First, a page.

From last year’s top 10 rankings, JannLee is obviously the Champion, while TwelveTeen and opperwezen are directly through to the Candidates, so only FM chickencrossroad and eekarf are absent. Chickencrossroad was the runner-up to JannLee in the chess.com 2016 Swiss Crazyhouse Championship, but pulled out of the Crazyhouse World Championship because of other commitments and has not returned this year. Other top players from last year who have not returned include saturos, Atrophied, IM Bugzilla, puressence, ikaravodah, sharkmeister and Lance5500, while mariorton, YScorpion and trataredeganart, have never taken part. Nevertheless, these are the exceptions. And we are glad to see a lot of new names this year, among them FM gnejs and Vempele already mentioned but also FM garnek123 (#12), IM gsvc (#13), JohnStuckey (#14), and the popular streamer helmsknight (#16). Some other well-known names: IM HighContrast (#18), atamek (#19), apterigo (#20), profz (#21), Kleerkast (#22) and pknm (#24) are also taking part for the first time in this pinnacle of Crazyhouse talent. Crazyhouse has clearly been attracting virtuosos of standard chess too, as there are many titled chess players, among the participants such as NM chewythechewer (#29), IM larso (#32), NM ArtOfDeception (#35), FM amaidel (#40), FM MagicAndy (#46), GM Orlando_Gloom (#59) and IM lovlas (#100). The size of the competition has doubled, going from 64 players to 128 players, which is a clear sign that the crazyhouse community is growing. The first round (Round of 128) of this tournament has already been played and currently round 1.5 of those who lost their first round is underway with the round of 64 beginning next week.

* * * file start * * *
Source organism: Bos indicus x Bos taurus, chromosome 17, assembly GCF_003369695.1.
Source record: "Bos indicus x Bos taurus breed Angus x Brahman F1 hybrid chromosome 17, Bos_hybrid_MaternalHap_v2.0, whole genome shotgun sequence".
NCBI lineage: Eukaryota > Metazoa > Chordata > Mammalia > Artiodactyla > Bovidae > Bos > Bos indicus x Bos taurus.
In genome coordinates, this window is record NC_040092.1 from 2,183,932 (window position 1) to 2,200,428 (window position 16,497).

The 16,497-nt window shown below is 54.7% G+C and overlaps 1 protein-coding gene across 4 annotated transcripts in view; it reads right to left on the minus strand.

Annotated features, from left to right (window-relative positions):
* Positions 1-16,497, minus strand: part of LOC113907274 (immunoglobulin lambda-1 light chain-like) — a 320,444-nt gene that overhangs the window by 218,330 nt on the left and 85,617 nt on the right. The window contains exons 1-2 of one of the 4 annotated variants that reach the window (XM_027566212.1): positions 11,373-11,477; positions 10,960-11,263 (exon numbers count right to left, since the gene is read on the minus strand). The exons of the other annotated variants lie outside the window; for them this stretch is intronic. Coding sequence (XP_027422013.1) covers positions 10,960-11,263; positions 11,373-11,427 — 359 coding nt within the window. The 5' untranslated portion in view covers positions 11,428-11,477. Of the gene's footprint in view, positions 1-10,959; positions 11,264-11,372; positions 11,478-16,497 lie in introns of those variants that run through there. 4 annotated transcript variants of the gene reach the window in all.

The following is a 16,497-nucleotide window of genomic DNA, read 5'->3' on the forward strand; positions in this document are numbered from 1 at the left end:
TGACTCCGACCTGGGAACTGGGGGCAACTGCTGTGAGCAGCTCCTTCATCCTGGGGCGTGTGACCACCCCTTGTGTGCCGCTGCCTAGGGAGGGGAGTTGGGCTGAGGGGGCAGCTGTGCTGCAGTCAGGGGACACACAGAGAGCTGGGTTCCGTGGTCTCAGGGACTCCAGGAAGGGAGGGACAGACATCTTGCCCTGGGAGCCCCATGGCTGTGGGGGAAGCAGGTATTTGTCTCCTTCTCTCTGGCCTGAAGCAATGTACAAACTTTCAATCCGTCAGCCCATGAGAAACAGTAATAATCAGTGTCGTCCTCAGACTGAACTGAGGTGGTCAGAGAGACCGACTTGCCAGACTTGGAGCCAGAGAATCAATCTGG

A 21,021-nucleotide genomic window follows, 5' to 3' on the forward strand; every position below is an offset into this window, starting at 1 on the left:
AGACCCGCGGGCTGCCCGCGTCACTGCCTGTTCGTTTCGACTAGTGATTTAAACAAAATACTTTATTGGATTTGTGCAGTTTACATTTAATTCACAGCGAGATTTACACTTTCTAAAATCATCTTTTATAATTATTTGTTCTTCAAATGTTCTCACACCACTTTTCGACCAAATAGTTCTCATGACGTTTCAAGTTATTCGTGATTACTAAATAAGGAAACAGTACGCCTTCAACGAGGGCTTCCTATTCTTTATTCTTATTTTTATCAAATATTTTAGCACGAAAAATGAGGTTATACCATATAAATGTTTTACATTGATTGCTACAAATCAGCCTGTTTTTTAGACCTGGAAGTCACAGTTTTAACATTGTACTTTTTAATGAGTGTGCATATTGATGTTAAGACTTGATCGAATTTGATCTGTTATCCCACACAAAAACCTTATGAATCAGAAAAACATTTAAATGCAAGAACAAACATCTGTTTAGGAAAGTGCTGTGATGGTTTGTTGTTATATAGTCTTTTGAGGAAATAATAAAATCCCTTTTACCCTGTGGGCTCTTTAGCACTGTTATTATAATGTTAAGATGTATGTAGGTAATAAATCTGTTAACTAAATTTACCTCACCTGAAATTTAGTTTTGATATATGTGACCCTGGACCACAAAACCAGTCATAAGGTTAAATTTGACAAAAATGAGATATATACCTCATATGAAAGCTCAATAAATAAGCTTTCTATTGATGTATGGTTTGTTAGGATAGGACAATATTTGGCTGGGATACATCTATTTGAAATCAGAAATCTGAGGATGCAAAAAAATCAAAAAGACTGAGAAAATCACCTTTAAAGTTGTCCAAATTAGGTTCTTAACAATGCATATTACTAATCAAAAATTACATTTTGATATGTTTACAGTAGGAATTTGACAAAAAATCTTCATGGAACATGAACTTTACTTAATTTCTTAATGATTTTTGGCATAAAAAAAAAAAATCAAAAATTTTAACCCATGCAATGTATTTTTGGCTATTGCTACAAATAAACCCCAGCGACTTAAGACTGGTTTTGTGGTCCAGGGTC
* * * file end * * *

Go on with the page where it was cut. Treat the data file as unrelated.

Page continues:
If you want to follow the battle for the craZyHouse crown, we recommend you join the House: Chess Variants Discord Server. There you can chat in real time about the tournament and matches, receive notifications when games are being played and once they are in play, you can join the voice channel to listen in and discuss the games with other spectators. On the server you’ll also find links to the draw, the calendar, the rules and the official website of the competition and the crazyhouse community blog. As an aside, if you are new to Discord, we’d also recommend you to join the Lichess Discord Server to keep yourself updated about the Lichess community and developments. If Discord is not your thing, all the information you need can also be found on the official CWC team page on Lichess where the tournament organiser FischyVishy will post updates and where players schedule their matches and post their results. To watch the live games, click on the player tv (the tv icon) of the player on the Lichess website. We will continue to post updates on
with round previews, match analysis and much more — stay tuned!

Let’s make crazyhouse chess flourish!


MMichael (with okei)